S. Schmidt, C. Ilic, V. Schulz, and N.R. Gauger.
Airfoil design for compressible inviscid flow based on shape calculus.
Optimization and Engineering, 12(3):349-369, 2011. [ html  | .pdf ]
Aerodynamic design based on the Hadamard representation of shape gradients is considered. Using this approach, the gradient of an objective function with respect to a deformation of the shape can be computed as a boundary integral without any additional "mesh sensitivities" or volume quantities. The resulting very fast gradient evaluation procedure greatly supports a one-shot optimization strategy and coupled with an appropriate shape Hessian approximation, a very efficient shape opti- mization procedure is created that does not deteriorate with an increase in the number of design parameters. As such, all surface mesh nodes are used as shape design pa- rameters for optimizing a variety of lifting and non-lifting airfoil shapes using the compressible Euler equations to model the fluid.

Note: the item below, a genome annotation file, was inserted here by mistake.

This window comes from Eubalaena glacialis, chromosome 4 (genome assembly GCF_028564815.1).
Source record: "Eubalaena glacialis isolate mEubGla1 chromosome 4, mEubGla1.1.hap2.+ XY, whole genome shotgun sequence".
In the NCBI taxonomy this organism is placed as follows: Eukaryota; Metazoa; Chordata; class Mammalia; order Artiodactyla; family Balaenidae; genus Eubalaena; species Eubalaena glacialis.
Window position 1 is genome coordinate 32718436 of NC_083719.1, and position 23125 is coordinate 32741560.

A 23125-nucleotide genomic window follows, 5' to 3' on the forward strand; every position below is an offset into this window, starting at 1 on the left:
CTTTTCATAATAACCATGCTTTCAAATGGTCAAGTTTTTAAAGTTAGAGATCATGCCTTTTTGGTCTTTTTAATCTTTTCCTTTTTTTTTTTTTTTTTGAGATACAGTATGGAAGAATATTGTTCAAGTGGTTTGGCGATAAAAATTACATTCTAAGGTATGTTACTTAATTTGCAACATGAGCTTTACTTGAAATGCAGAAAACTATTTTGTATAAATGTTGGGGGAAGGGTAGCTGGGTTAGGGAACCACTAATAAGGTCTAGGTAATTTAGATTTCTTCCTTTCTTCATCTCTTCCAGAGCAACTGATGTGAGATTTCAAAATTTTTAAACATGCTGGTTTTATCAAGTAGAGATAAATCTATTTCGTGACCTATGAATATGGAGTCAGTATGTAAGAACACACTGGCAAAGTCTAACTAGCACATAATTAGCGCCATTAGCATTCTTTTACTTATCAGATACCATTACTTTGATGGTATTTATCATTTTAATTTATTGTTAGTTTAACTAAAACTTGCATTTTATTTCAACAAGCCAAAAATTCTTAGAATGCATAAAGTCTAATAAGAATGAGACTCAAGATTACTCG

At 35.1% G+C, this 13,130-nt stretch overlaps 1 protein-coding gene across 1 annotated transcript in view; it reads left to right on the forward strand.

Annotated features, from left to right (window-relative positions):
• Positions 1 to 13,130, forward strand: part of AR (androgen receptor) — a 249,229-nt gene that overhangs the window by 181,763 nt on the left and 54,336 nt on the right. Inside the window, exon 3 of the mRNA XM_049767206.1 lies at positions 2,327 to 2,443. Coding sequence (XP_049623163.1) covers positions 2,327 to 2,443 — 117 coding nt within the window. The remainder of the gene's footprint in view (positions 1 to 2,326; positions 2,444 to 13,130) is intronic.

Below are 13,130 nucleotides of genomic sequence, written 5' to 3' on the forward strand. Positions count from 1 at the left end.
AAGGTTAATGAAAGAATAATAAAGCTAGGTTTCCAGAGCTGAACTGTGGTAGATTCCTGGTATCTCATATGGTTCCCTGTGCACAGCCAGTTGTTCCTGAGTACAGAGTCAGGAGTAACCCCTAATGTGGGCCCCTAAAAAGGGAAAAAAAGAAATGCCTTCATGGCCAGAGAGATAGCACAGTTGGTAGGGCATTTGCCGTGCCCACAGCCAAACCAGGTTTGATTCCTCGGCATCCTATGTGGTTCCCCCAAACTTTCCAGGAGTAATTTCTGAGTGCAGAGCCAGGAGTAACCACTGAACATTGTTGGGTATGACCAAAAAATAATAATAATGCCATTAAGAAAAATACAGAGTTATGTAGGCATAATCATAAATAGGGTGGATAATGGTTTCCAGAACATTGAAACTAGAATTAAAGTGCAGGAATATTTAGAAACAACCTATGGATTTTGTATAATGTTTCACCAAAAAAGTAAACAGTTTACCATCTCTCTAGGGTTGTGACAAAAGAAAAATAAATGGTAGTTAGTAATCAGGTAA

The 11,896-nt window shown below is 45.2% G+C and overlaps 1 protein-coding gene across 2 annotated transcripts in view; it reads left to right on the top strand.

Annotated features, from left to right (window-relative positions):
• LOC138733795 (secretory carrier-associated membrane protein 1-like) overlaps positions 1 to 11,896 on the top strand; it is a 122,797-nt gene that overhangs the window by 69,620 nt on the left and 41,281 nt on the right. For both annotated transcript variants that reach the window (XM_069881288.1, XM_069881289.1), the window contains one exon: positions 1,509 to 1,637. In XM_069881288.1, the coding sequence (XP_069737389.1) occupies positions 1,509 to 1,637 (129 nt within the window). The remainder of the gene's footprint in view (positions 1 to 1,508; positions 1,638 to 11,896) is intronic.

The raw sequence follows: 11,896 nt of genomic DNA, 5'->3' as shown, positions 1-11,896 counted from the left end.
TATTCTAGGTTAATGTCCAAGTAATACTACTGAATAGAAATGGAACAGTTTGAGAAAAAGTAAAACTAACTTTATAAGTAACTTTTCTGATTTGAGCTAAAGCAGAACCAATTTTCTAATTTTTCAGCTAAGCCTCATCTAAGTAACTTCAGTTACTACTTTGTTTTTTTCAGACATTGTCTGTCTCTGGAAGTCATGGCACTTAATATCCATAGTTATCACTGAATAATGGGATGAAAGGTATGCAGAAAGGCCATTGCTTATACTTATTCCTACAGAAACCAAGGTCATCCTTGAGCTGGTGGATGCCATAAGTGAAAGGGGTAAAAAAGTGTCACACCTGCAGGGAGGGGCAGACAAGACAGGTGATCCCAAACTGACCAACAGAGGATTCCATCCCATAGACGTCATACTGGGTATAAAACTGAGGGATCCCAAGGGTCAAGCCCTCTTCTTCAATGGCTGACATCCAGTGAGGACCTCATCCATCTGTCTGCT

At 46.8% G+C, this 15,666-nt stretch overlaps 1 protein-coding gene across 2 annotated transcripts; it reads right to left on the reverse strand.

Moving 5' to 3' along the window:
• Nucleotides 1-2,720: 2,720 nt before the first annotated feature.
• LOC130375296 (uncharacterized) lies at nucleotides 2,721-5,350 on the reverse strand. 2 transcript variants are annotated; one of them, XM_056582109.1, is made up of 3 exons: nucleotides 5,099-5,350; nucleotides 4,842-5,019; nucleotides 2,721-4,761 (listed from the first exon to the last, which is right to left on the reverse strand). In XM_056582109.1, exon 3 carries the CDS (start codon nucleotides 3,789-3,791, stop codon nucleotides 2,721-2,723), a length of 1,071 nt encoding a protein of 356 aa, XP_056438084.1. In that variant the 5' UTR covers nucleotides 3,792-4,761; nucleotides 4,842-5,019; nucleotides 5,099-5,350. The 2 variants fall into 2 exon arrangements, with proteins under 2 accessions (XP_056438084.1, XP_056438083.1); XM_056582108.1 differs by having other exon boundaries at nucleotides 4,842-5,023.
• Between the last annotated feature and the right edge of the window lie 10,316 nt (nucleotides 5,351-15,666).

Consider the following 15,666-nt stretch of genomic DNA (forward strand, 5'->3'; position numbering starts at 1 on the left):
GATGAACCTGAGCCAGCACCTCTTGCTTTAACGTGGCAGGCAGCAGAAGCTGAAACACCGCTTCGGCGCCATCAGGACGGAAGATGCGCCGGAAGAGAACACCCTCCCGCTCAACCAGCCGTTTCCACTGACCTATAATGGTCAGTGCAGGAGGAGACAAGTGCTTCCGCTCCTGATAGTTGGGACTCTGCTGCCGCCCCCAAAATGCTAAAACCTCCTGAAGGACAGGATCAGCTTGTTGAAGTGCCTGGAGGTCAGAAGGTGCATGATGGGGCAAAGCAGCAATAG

C. Schillings, S. Schmidt, and V. Schulz.
Efficient Shape Optimization for Certain and Uncertain Aerodynamic Design.
Computers and Fluids, 46(1):78-87, 2011. [ html ]
In this paper, we present novel developments in aerodynamic shape optimization based on shape calculus as well as the proper treatment of aleatoric uncertainties in the field of aerodynamic design.


S. Schmidt and V. Schulz.
Shape derivatives for general objective functions and the incompressible Navier-Stokes equations.
Control and Cybernetics, 39(3):677-713, 2010. [ http ]
The aim of this paper is to present the shape derivative for a wide array of objective functions using the incompressible Navier-Stokes equations as a state constraint. Most real world applications of computational fluid dynamics are shape optimization problems in nature, yet special shape optimization techniques are seldom used outside the field of elliptic partial differential equations and linear elasticity. This article tries to be self contained, also presenting many useful results from the literature. We conclude with a comparison of different objective functions for the shape optimization of an obstacle in a channel, which can be done quite conveniently when one knows the general form of the shape gradient.


K. Eppler, S. Schmidt, V. Schulz, and C. Ilic.
Preconditioning the pressure tracking in fluid dynamics by shape Hessian information.
Journal of Optimization Theory and Applications, 141(3):513-531, 2009. [ DOI | http ]